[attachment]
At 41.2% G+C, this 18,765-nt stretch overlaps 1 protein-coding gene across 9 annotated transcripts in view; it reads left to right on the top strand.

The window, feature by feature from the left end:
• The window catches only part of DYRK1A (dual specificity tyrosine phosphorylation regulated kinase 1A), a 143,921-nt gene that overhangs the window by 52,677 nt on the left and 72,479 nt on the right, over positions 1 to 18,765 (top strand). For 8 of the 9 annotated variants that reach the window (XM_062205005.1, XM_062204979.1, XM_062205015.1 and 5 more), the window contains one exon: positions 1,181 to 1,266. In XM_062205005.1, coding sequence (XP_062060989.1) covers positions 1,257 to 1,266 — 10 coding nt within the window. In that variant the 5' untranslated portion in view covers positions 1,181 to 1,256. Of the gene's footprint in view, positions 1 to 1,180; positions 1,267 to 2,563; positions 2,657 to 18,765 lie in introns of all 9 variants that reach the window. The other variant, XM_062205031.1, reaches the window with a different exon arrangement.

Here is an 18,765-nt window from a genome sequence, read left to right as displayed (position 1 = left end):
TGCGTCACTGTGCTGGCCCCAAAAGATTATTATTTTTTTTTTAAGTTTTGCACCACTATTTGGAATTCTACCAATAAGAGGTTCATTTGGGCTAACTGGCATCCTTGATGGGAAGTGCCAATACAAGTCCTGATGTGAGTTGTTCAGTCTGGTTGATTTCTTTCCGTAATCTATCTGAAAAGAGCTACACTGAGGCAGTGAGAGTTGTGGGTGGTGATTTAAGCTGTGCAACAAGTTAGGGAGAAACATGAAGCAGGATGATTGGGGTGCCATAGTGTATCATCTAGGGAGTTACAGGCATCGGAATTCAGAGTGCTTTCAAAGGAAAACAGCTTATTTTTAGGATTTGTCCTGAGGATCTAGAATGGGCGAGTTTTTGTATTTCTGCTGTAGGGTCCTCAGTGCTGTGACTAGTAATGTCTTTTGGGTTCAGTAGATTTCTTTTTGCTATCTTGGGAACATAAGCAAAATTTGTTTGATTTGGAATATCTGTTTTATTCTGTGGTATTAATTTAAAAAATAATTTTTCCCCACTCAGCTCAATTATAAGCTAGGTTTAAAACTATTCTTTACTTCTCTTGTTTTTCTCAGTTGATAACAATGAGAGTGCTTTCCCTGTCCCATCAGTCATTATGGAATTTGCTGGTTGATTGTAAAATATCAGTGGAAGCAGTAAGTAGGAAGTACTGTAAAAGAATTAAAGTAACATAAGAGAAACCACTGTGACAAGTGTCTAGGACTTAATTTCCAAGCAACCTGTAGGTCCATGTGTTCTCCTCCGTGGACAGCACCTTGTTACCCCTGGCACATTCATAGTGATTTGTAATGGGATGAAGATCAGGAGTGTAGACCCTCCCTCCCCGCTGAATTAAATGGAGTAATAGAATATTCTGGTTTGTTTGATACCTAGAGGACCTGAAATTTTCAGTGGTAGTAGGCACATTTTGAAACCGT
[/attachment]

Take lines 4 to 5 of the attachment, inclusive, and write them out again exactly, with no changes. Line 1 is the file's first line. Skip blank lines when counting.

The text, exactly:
Here is an 18,765-nt window from a genome sequence, read left to right as displayed (position 1 = left end):
TGCGTCACTGTGCTGGCCCCAAAAGATTATTATTTTTTTTTTAAGTTTTGCACCACTATTTGGAATTCTACCAATAAGAGGTTCATTTGGGCTAACTGGCATCCTTGATGGGAAGTGCCAATACAAGTCCTGATGTGAGTTGTTCAGTCTGGTTGATTTCTTTCCGTAATCTATCTGAAAAGAGCTACACTGAGGCAGTGAGAGTTGTGGGTGGTGATTTAAGCTGTGCAACAAGTTAGGGAGAAACATGAAGCAGGATGATTGGGGTGCCATAGTGTATCATCTAGGGAGTTACAGGCATCGGAATTCAGAGTGCTTTCAAAGGAAAACAGCTTATTTTTAGGATTTGTCCTGAGGATCTAGAATGGGCGAGTTTTTGTATTTCTGCTGTAGGGTCCTCAGTGCTGTGACTAGTAATGTCTTTTGGGTTCAGTAGATTTCTTTTTGCTATCTTGGGAACATAAGCAAAATTTGTTTGATTTGGAATATCTGTTTTATTCTGTGGTATTAATTTAAAAAATAATTTTTCCCCACTCAGCTCAATTATAAGCTAGGTTTAAAACTATTCTTTACTTCTCTTGTTTTTCTCAGTTGATAACAATGAGAGTGCTTTCCCTGTCCCATCAGTCATTATGGAATTTGCTGGTTGATTGTAAAATATCAGTGGAAGCAGTAAGTAGGAAGTACTGTAAAAGAATTAAAGTAACATAAGAGAAACCACTGTGACAAGTGTCTAGGACTTAATTTCCAAGCAACCTGTAGGTCCATGTGTTCTCCTCCGTGGACAGCACCTTGTTACCCCTGGCACATTCATAGTGATTTGTAATGGGATGAAGATCAGGAGTGTAGACCCTCCCTCCCCGCTGAATTAAATGGAGTAATAGAATATTCTGGTTTGTTTGATACCTAGAGGACCTGAAATTTTCAGTGGTAGTAGGCACATTTTGAAACCGT